Over the last couple of weeks, my students have been reading in their fiction books, informational books, and reading lots of 3rd, 4th, and 5th grade articles. Today, I wanted to revisit how to write post-its to capture the main idea and supporting details from a book they have chosen. I used the The Life Cycle of Sea Horses as my mentor text.
After this week, the students will be moving into a historical fiction unit. In a couple of days I will ask students to reflect on their reading response notebooks and select two of their best post-its that demonstrate their understanding of main idea and supporting ideas.
As a class, we will return to reading informational texts to continue to study different kinds of text structures in January/February. But for now I want to make sure all students are successful with stating what the author's main ideas and how they are supported with details.
In the days to follow, students will then teach their partner what they have learned from their books using their post-its, pointing to parts of the book and summarizing main ideas across the text.
I brought students to the rug to demonstrate again how to capture main ideas and supporting details from an informational text on post-its in their reading response notebook. I used my reading response notebook and the text The LifeCycle of the Sea Horse.
First, I read the heading on page 5 " Sea horse homes. Then I read the paragraph quickly- running all the sentences together and ignoring punctuation demonstrating that when a reader reads that way they are not really learning or understanding from the text.
I then contrasted this way of reading with reading closely and carefully- reading in phrases and reading the punctuation.
"Students I want you to listen to how I now reread this paragraph. I'm thinking the main idea and the details will stand out when I read the passage carefully- looking for what the author wants me to learn.
Read the paragraph aloud to the students. "Students turn and talk with your partner about what you think is the main idea of the paragraph." Listen in. Call on a couple of students to share the main idea sentence. Ask, "Are there any other ideas for the main idea sentence?" Ask for a student to defend their thinking as to which sentence is the main idea sentence. Say, "I agree with your thinking.
Next, demonstrate how to write the main idea sentence on a post-it. Then say, " Now turn and talk about the details that support the main idea that sea horses live in all oceans but the polar oceans.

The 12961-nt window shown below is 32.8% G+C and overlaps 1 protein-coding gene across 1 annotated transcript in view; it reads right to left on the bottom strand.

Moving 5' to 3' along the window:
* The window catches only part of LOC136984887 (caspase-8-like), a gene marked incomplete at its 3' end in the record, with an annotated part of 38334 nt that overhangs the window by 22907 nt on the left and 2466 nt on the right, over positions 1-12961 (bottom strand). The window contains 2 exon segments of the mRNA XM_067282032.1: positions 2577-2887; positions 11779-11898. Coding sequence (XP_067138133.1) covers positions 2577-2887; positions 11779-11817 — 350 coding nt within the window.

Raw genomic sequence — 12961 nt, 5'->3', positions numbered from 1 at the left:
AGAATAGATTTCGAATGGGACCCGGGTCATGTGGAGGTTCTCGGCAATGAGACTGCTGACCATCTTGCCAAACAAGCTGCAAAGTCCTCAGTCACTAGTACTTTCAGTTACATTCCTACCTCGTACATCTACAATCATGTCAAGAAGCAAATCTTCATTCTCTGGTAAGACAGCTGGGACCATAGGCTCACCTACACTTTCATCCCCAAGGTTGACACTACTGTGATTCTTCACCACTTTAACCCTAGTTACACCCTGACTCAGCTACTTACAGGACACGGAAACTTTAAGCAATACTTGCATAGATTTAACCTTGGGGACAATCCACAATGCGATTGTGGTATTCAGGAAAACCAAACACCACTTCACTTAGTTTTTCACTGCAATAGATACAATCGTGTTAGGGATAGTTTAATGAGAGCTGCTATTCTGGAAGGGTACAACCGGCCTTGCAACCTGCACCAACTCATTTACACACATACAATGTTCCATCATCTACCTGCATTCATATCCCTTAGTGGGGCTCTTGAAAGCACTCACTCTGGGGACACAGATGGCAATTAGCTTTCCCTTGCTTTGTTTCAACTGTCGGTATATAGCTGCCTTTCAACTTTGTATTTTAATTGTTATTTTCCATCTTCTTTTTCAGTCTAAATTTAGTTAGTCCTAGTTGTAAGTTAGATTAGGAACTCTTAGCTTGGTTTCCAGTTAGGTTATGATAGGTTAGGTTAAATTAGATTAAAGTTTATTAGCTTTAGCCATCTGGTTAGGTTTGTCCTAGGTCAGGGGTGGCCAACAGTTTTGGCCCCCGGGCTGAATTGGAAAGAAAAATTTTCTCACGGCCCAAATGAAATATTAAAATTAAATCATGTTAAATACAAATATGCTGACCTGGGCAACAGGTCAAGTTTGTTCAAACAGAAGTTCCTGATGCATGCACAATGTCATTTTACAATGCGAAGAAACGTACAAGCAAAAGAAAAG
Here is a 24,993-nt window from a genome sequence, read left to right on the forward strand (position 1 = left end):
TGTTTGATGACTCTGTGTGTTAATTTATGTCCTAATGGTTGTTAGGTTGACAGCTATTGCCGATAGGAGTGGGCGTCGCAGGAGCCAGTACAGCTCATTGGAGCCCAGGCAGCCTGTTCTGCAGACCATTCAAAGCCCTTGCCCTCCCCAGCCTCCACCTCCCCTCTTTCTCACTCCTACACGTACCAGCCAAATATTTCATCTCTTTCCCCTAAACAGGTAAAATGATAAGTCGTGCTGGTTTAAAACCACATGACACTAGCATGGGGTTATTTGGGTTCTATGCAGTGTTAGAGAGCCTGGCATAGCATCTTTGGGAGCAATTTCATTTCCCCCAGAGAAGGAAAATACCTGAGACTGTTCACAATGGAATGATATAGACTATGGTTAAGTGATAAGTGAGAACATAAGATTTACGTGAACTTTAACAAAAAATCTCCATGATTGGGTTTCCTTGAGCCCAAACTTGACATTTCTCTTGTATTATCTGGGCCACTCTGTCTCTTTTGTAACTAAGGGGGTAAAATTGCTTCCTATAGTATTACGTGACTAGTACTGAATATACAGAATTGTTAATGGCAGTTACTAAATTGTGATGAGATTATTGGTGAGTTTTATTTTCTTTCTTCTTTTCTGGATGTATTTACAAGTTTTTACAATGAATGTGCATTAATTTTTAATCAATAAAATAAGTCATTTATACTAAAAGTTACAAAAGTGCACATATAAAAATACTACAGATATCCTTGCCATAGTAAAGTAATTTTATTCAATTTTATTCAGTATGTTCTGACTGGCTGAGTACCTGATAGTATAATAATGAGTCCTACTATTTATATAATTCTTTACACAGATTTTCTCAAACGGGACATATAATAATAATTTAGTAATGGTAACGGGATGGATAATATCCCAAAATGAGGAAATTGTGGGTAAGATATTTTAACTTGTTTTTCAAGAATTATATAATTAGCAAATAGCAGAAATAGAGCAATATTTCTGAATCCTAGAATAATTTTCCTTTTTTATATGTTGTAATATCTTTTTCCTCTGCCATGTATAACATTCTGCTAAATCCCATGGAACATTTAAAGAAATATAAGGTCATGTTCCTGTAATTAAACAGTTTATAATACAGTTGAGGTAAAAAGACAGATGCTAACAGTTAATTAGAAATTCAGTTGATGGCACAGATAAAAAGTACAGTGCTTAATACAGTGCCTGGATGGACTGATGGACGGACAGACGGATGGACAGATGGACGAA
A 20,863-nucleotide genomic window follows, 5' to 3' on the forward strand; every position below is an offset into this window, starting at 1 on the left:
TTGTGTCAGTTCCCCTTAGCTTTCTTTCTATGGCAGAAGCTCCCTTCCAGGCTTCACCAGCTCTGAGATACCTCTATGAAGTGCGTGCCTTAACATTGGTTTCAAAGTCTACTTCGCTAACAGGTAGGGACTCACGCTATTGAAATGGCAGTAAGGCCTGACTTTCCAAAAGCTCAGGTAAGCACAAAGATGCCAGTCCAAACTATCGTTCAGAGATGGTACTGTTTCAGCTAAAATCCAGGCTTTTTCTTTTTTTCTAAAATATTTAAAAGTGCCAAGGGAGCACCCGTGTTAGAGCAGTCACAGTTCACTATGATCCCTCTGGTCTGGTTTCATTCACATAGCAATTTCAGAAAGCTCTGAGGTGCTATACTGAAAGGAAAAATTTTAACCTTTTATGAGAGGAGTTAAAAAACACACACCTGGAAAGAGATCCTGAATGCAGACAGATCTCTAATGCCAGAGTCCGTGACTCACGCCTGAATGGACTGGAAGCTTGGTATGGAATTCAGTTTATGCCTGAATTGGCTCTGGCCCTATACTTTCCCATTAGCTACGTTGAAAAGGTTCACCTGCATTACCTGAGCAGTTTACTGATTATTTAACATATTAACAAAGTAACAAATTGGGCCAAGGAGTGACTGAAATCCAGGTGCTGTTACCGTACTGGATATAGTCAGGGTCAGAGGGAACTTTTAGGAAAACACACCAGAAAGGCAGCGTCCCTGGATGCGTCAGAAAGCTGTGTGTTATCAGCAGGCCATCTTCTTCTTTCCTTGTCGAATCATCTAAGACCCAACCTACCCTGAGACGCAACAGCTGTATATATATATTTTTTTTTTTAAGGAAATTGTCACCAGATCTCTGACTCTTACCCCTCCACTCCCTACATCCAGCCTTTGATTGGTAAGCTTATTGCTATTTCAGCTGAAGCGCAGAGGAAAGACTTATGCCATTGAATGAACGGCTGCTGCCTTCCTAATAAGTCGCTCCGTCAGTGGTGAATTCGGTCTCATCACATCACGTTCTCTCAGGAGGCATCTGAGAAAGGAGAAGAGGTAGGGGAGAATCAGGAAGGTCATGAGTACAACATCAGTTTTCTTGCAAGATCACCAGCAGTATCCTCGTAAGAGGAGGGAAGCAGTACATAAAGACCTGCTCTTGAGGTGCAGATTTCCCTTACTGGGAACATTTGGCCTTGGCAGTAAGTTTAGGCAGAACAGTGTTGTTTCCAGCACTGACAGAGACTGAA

Call on students to tell you supporting details and jot them down in your reading resonse notebook next to the post-it with the main idea sentence written on it.
Before sending students off to read and work independently, I gave them several choices to capture their thinking. I offer structured choice to students as much as possible. This technique allows for the students to self select an activity at the correct level of difficulty and to engage in a learning activity that is interesting to them. Option 1 has the least amount of scaffolding because the students are reading a self-selected 4/5th grade informational text and identifying main ideas and details. This is my preferred activity for all students to choose. This is what CCSS is asking students at this grade level to be able to do. Currently, I have about 6 students who are reading at grade level and have repeatedly meet and exceeded this standard. The rest of my students are approaching standard as they engage in various activities that support their comprehension of 3-5th grade texts.
1. They could read and write main ideas and supporting details post-its.
2. They could work on answering questions to articles such as Outstanding ostriches, or Tornadoes.
3. They could find words in their books that have a root and derivations and write them on paint chips.
4. They could work on a vocabulary worksheet that goes with Animals in Crisis- Are Humans to Blame?
Providing students with choice of learning activities enhances the teaching of main idea and supporting details. All of the choice activities are focused on reading comprehension. The students differentiate their own learning by choosing from a list of ways to capture their thinking. Advanced students can be synthesizing across texts or across several pages, and grade level or below students can be working within a paragraph, or at the level of one sentence. The point is all students are in charge of their learning and are learning to take responsibility for it.
During independent reading I called up 5 students and passed out paint chips from the Animals in Crisis lesson and had them first read the words to themselves and think of a sentence using one of the words.
I did this to offer support in reading multi-syllabic words, and sentence generation. The students in this group all can benefit from a strategy group focused on word work and language development. This strategy group provides another opportunity for exposure and repetition of tier two root words and derivations from a grade level informational text. Students are learning to generalize phonics rules about prefixes and suffixes which will help them decode words quickly in the act of reading. They are also working on sentence generation. The students in this group are building their speaking and reading vocabularies.